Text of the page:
Over the past month or so, we have been reminded many times of the vulnerability we face in the nefarious activities of cyber criminals. We have seen many organisations experience cyber-attacks, the highest profile being the attacks on Optus and Medibank. The Australian public is experiencing high levels of anxiety as a consequence of these attacks.
The media has largely focussed on the response to these attacks, and that seems right given the vulnerability created in failing to secure the records of clients. There has been much criticism of Optus holding personal data and the need for legislative change, which seems a little obvious when we see how other countries throughout the world have done so over recent years. General Data Protection Regulation (GDPR) and the California Consumer Privacy Act (CCPA) come readily to mind.
It is interesting to contrast the responses of the CEOs, Optus’s Kelly Bayer Rosmarin and Medibank’s David Koczkar. The Bayer Rosmarin response certainly left its customers (and the media) making their own assumptions about the consequences to them individually in the absence of details, whereas Medibank’s CEO, possibly learning the lessons of what not to do from Optus, endeavoured to engage with its members. Unfortunately, much of what we were told by Medibank simply articulated their broad lack of understanding of the nature of the attack, including its severity. Amazing what a difference a communication strategy to keep the affected informed can make, and an obvious lesson for all organisations who might find themselves in a similar situation in the future. Unfortunately, for Medicare it proved to be far worse than initially communicated.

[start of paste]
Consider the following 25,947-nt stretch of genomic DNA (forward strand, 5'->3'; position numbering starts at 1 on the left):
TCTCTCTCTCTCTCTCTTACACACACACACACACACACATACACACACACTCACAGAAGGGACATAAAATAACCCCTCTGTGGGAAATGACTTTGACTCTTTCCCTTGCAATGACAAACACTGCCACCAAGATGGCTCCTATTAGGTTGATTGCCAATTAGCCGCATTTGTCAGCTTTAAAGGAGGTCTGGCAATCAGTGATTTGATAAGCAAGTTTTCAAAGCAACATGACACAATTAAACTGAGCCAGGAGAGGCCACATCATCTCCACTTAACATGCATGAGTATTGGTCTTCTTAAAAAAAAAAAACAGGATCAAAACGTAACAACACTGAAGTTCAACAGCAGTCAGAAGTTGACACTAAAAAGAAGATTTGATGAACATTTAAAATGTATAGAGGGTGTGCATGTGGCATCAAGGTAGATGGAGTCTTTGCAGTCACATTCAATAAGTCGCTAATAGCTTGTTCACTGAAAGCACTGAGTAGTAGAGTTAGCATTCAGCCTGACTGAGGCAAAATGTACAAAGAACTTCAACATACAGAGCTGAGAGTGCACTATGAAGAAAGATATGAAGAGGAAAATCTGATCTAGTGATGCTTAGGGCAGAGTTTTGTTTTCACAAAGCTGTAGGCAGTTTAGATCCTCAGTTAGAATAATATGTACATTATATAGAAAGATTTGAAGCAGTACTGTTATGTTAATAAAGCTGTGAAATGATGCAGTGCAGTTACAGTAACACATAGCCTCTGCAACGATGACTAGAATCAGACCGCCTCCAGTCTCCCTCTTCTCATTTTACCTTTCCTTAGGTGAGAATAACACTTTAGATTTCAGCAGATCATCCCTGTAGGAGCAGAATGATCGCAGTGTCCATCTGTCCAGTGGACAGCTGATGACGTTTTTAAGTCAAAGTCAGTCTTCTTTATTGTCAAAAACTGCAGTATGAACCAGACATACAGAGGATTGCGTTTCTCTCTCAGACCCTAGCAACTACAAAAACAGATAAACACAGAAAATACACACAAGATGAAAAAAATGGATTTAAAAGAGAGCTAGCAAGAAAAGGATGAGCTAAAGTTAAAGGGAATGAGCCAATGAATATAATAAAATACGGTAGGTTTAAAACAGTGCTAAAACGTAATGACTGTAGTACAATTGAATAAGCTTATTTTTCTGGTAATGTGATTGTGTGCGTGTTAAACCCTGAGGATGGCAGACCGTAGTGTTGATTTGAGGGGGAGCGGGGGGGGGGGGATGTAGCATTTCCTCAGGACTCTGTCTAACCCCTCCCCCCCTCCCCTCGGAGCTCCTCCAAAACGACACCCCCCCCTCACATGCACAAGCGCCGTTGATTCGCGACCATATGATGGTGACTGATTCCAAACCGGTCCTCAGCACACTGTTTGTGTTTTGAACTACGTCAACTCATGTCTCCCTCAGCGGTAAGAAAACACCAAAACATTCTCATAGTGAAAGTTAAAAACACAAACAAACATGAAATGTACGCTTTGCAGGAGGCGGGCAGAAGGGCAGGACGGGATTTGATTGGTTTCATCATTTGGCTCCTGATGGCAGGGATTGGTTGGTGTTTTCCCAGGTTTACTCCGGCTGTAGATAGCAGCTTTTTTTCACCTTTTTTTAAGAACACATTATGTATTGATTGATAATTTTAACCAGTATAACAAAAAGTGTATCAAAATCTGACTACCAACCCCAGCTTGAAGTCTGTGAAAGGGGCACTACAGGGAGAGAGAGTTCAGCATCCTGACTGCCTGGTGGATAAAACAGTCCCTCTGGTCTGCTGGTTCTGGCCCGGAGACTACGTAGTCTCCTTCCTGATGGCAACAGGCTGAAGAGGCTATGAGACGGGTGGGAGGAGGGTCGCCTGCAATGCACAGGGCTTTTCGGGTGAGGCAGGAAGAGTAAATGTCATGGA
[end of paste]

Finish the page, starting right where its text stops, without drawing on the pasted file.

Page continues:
Until recently, there was overwhelming silence on the role of the Audit and Risk Committee in each organisation. Optus is owned by Singtel, and therefore not subject to the ASX Corporate Governance Council Corporate Governance Principles and Recommendations; notably Principle 7 (Risk Management). A quick scan of the Singtel website finds very little corporate details on Risk Management, although there is a Risk Committee.
Medibank, as an ASX listed company has specific obligations in respect to corporate governance principles and listing rules. It too has a Risk Management Committee, the Charter being available on the Medibank website, in which the Role of the Committee is very clearly provided:
The role of the Committee is to assist the Board by providing an objective, non-executive oversight of the implementation and operation of Medibank’s risk management framework, and compliance by Medibank with the Australian Prudential Regulation Authority (“APRA”) Prudential Standard CPS 220 Risk Management, to ensure that risk taking in Medibank is conducted within reasonable bounds and that financial and non-financial risks are clearly identified and well managed. In fulfilling this role, the Committee will – in accordance with Medibank’s purpose, values and Code of Conduct – have appropriate regard to customer and community interests and expectations.
Medibank’s Corporate Governance Statement (also available on the website) provides lots of words about Risk Management, importantly (and correctly) noting that “The Board has overall responsibility for Medibank’s risk management framework including setting the risk appetite for Medibank”. The report talks specifically to the ASX recommendations in stating that “during the year, Medibank had in place policies and practices which comply with the recommendations of the ASX Corporate Governance Council Corporate Governance Principles and Recommendations (CGPRs).”